NEW YORK -- Regardless of what cause is finally pinpointed, EgyptAir Flight 990 already has earned a place in aviation history with one of the most bizarre ends to a seemingly routine flight.

An apparent prayer uttered just before the plane's fatal plunge from 33,000 feet is being closely scrutinized by the National Transportation Safety Board, the FBI and the Egyptian government. The tape from the cockpit voice recorder is receiving nearly the same intense study once given to the film of the assassination of President John F. Kennedy.The central question: Why would a wide-bodied jet with 217 people aboard suddenly crash into the ocean when nothing appeared mechanically wrong and no distress call was made?

One theory is that the substitute co-pilot, Gameel El-Batouty, deliberately crashed the Cairo-bound plane Oct. 31. That account is being questioned by Egypt.

A statement made by a crew member in the co-pilot's seat -- presumed to be El-Batouty -- just before the autopilot was turned off and the fatal dive began originally was quoted by a source as: "I made my decision now. I put my faith in God's hands."

But government officials now say the first part of the phrase about making a decision was not on the tape. Egyptians say the second phrase is commonly used by Arabs.

Still, one source who spoke to The Associated Press on condition of anonymity, said the El-Batouty scenario "is not hung on the prayer." He wouldn't provide details.

Officials are cautious in discussing the investigation over sensitivity to Egypt.

NTSB Chairman James Hall said that as investigators looked at evidence, they "began to feel that the crash might, and I emphasize 'might,' be the result of a deliberate act."

But Hall's agency has delayed turning the probe over to the FBI as a criminal case because of Egyptian objections.

On the "Today" show this morning, Hall was asked whether anything more was found over the weekend.

"At this point in time the board has not found any information to believe that this is a mechanical or weather-related event that occurred," he said. "But our investigation is far from complete."

Despite the official delay, Lewis Schiliro, an FBI assistant director heading that agency's probe, said the FBI is "not in a holding pattern."

The agency has quietly but vigorously been investigating the crash, dispatching 250 agents, interviewing everyone who touched the plane in the days before it went down and studying the backgrounds of everyone aboard.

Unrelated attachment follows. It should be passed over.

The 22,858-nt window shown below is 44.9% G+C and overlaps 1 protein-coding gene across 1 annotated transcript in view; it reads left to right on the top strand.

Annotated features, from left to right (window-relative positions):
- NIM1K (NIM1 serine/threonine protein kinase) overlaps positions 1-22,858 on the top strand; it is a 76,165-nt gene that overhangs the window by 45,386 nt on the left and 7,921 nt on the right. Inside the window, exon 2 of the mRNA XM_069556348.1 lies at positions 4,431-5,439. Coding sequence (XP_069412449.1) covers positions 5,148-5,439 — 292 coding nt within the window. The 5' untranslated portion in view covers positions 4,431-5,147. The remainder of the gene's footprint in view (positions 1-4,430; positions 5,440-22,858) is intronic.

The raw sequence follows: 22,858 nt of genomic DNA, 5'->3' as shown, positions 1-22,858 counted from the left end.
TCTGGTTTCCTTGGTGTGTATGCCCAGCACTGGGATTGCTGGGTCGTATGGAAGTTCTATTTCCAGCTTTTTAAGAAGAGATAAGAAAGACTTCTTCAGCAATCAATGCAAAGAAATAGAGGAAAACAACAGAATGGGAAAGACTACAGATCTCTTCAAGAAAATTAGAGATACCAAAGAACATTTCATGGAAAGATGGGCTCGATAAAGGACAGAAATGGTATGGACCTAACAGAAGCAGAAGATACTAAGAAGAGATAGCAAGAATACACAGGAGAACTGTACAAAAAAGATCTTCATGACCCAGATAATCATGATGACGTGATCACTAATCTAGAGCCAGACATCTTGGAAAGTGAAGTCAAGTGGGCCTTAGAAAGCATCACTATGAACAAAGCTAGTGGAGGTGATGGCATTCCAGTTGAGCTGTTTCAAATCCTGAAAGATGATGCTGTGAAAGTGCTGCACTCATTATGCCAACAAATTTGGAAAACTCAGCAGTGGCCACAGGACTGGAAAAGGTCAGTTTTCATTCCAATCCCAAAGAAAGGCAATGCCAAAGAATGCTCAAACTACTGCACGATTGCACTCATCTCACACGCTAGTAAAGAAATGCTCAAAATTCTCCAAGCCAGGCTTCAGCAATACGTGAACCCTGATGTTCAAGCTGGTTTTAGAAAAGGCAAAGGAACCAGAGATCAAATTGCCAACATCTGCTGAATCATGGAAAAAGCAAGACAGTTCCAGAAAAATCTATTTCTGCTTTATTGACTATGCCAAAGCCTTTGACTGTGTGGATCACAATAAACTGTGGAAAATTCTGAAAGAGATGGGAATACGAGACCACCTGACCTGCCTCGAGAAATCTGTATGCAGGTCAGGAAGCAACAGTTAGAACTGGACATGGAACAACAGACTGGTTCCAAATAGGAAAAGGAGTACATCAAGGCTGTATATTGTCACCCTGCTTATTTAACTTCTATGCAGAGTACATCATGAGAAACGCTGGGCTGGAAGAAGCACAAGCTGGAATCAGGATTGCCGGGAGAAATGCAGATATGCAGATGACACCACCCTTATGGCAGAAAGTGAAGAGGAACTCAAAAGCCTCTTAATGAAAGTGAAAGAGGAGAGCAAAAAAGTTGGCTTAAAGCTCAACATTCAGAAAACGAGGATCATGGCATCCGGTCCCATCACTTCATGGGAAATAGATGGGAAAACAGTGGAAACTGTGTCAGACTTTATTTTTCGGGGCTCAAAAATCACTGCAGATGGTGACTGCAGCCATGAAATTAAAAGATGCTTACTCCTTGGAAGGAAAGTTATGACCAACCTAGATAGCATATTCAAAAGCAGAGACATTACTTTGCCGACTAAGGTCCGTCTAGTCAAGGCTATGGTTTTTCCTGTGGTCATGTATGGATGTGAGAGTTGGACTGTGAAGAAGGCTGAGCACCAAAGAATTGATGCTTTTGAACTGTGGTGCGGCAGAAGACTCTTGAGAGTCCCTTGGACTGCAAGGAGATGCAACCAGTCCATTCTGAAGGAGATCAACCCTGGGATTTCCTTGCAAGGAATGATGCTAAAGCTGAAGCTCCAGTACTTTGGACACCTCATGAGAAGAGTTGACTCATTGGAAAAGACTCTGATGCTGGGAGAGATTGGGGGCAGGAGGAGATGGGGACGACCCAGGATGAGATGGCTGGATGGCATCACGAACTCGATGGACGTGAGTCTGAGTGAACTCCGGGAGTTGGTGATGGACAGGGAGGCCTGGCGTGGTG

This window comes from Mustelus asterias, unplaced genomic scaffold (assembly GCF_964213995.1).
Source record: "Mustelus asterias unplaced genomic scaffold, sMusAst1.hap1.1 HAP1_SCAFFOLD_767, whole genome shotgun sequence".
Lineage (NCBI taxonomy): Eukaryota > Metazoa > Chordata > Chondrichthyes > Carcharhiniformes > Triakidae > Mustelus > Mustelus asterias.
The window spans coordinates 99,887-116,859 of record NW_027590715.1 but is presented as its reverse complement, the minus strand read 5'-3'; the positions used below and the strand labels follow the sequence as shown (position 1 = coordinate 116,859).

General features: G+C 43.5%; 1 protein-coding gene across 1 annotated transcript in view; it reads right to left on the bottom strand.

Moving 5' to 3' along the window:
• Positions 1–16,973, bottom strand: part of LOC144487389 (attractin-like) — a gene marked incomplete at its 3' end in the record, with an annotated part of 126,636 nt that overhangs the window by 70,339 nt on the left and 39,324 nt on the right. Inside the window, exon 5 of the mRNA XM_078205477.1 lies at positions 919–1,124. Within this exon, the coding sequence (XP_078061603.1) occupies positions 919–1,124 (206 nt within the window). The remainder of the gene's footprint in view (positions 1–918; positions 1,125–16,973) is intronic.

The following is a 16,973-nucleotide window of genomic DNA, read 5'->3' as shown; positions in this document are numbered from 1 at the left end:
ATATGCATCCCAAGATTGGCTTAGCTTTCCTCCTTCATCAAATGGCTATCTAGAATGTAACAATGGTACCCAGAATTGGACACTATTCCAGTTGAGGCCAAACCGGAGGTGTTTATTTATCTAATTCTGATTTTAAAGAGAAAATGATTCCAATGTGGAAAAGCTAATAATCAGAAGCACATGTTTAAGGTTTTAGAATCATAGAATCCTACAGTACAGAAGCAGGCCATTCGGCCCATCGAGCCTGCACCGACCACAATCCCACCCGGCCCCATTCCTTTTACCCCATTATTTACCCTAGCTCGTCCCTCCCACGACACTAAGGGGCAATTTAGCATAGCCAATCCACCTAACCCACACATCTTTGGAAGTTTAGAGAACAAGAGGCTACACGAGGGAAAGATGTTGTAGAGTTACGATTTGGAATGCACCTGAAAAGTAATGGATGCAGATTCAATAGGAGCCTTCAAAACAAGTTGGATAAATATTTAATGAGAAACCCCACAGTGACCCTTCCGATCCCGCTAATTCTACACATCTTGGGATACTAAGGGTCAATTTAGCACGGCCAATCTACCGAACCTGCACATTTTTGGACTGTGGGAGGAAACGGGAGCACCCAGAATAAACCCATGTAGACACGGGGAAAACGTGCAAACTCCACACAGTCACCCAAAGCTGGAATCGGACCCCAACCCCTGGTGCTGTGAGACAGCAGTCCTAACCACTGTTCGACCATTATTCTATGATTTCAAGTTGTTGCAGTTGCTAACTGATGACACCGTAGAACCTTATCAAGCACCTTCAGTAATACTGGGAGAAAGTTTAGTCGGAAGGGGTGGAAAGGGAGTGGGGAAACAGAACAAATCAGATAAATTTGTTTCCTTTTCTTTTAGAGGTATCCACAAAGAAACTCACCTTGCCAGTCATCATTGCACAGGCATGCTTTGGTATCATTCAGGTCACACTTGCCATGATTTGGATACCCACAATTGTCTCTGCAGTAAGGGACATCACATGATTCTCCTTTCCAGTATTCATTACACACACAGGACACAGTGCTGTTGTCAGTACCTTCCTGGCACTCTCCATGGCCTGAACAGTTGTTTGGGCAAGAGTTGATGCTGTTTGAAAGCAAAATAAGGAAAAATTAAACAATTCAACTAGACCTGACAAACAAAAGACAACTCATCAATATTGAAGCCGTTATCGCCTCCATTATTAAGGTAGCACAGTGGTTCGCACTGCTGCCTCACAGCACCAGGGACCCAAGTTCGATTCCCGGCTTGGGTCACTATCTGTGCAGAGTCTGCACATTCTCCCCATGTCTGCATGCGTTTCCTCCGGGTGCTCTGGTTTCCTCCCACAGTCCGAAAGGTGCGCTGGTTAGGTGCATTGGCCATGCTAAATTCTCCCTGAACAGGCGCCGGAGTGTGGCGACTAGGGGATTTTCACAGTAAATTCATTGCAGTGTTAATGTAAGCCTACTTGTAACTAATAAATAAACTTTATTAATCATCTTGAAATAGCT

Eventually, agents will have to do similar work in Cairo, but they will need Egyptian approval first.

Agents scrutinizing crew members' backgrounds plan to do voice-stress tests on the cockpit recordings. They also want to know what benefits were left to families of those who died in the line of duty, and they want to review bank statements, insurance policies and phone records.

"Most of the work being done by the FBI is time-sensitive work, work that cannot wait for the NTSB to make a determination," said Jim Davis, an FBI spokesman.

If the case is determined to be criminal and there is no link to a terrorist group or anyone outside the plane, the FBI investigation could be completed in a couple of months.

So far, this picture of the crash has emerged from the voices and data recorded in the cockpit and radar:

The Boeing 767 rose routinely after takeoff from New York's Kennedy Airport. It had reached its cruising altitude for the 11-hour flight when the 57-year-old pilot, Ahmed al-Habashi, apparently left the cockpit briefly.

This appeared to have left the plane in the hands of El-Batouty, 59, the relief co-pilot who shortly before had come into the cockpit announcing he wanted to fly earlier than scheduled.

After the captain left, El-Batouty apparently made the remark about his fate being in God's hands. Then the autopilot was disengaged. It was 1:49:46 a.m.

Eight seconds later, the plane was in a steep dive at near supersonic speed.

Investigators say the pilot could be heard on the cockpit recorder saying, "What's going on?" and apparently grabbed the steering yoke to try and bring the plane out of its descent.

"Pull with me! Please. Pull with me!" investigators quoted him as saying.

The plea was met with silence from El-Batouty, the recorder showed. Flight data indicates that while the pilot pulled up, the co-pilot apparently pushed down to point the nose toward the ocean.

The plane went to 16,000 feet and both of the engines were shut off. It then swooped up 8,000 feet before it then plummeted into the ocean about 60 miles south of Nantucket Island, Mass.

Schiliro, of the FBI, said the probe has purposefully mirrored the steps taken by the FBI in the TWA Flight 800 disaster off New York's Long Island. After months of suspecting terrorism in the 1996 explosion that killed 230 people, officials agreed mechanical failure was to blame.

In the EgyptAir crash, if it is determined that someone in the cockpit was responsible, investigators must determine whether he acted alone and whether terrorists were behind it. So far, investigators say, nothing points to terrorism.